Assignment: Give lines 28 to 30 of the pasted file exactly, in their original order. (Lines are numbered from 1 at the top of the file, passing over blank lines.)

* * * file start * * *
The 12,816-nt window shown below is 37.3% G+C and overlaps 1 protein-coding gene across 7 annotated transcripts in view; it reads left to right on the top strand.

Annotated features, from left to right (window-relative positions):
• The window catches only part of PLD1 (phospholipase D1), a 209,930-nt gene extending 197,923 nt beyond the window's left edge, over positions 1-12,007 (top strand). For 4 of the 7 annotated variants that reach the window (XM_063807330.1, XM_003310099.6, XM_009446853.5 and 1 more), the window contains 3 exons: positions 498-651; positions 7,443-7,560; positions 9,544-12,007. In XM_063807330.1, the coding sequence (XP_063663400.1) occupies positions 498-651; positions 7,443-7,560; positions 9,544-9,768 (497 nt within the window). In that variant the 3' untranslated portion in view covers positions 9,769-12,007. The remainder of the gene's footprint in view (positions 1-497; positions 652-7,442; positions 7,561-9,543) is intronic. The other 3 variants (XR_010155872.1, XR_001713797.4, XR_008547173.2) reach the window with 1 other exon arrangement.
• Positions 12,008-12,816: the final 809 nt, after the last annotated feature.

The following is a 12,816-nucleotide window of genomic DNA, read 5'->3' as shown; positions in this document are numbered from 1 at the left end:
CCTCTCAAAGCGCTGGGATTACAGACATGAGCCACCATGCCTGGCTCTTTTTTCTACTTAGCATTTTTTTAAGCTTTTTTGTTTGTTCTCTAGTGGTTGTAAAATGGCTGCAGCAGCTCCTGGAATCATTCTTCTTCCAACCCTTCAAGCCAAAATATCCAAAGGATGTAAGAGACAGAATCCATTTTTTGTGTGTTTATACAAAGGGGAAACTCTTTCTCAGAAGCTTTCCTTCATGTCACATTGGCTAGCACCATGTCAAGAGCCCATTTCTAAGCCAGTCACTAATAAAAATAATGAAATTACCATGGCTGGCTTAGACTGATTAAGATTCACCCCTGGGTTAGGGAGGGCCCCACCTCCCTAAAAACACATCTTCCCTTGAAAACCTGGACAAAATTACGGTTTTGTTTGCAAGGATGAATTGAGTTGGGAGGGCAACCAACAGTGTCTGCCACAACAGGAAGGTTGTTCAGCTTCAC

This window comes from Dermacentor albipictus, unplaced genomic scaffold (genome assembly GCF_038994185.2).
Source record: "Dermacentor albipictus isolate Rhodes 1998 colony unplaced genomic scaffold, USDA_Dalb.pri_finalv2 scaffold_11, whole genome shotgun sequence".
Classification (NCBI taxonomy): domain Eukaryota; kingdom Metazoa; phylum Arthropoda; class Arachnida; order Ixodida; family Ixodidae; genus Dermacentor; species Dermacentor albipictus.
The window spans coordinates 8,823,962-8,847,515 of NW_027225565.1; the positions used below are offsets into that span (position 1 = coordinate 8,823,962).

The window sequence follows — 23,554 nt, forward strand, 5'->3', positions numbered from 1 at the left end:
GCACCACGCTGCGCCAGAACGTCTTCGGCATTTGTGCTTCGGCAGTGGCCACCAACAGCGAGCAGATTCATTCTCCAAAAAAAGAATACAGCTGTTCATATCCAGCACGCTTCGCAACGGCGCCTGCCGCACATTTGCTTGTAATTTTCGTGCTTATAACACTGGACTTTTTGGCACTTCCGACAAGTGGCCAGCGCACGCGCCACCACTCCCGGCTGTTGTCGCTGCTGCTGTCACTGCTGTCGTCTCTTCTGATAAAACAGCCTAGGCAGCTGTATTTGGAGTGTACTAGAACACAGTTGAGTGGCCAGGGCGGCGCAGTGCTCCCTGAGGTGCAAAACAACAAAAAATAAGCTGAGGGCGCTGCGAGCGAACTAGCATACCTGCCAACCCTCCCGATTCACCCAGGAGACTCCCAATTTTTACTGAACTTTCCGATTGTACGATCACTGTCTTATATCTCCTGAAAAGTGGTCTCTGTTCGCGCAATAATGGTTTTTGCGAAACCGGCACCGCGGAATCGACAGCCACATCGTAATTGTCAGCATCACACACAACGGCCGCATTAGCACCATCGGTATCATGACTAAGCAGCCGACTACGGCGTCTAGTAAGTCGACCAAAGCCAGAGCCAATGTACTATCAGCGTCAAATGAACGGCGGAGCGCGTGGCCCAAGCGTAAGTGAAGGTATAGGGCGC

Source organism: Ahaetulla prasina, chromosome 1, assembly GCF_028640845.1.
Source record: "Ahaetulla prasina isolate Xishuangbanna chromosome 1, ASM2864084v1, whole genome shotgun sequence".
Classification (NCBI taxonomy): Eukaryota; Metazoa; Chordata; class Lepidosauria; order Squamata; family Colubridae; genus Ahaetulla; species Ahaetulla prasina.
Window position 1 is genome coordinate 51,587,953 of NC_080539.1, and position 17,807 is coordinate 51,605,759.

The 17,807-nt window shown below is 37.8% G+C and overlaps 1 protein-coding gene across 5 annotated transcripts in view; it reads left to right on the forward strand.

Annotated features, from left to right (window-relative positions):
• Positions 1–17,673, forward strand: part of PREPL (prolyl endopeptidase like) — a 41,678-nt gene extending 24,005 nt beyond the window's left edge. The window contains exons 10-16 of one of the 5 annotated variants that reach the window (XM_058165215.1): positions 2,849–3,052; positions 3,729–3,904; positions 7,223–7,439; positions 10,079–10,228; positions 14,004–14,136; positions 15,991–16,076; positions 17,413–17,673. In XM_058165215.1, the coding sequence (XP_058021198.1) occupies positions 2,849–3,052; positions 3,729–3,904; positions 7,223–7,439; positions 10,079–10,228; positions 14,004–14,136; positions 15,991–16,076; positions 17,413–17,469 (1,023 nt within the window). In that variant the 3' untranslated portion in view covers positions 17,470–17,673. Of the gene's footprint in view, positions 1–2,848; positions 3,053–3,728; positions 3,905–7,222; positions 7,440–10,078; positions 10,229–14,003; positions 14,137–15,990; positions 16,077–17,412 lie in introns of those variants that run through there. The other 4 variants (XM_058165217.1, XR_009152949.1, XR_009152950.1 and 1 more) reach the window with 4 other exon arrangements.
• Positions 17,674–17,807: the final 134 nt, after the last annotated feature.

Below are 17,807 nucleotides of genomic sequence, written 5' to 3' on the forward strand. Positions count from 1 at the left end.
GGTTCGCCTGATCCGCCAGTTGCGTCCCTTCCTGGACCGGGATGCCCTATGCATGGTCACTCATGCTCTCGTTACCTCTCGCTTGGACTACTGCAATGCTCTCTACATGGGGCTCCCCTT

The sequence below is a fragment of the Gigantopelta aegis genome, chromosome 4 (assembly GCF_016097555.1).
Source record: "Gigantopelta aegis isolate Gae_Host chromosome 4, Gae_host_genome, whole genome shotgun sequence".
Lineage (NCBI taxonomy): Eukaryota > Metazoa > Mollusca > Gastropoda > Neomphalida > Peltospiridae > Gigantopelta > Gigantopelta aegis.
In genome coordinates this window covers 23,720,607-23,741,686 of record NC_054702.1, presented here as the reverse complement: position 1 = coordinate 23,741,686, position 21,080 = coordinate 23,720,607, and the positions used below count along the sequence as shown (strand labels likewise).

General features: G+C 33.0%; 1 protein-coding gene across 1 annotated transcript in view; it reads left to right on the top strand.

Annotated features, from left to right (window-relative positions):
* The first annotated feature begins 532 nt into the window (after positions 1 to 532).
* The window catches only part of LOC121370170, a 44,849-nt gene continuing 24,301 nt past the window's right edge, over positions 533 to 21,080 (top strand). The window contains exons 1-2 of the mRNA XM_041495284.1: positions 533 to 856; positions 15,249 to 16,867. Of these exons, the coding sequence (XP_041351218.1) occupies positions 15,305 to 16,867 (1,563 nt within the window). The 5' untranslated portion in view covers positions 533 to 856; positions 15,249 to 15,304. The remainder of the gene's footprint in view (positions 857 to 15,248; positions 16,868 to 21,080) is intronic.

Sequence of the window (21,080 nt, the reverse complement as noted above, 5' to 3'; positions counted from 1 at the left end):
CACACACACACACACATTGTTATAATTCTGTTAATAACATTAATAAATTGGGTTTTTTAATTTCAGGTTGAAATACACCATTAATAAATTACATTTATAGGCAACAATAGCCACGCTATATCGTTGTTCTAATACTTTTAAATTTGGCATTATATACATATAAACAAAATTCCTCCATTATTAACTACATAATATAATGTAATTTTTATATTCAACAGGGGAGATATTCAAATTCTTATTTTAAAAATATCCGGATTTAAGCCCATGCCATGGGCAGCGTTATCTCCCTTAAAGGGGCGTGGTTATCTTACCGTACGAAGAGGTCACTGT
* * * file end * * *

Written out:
Annotated features, from left to right (window-relative positions):
* The first annotated feature begins 532 nt into the window (after positions 1 to 532).
* The window catches only part of LOC121370170, a 44,849-nt gene continuing 24,301 nt past the window's right edge, over positions 533 to 21,080 (top strand). The window contains exons 1-2 of the mRNA XM_041495284.1: positions 533 to 856; positions 15,249 to 16,867. Of these exons, the coding sequence (XP_041351218.1) occupies positions 15,305 to 16,867 (1,563 nt within the window). The 5' untranslated portion in view covers positions 533 to 856; positions 15,249 to 15,304. The remainder of the gene's footprint in view (positions 857 to 15,248; positions 16,868 to 21,080) is intronic.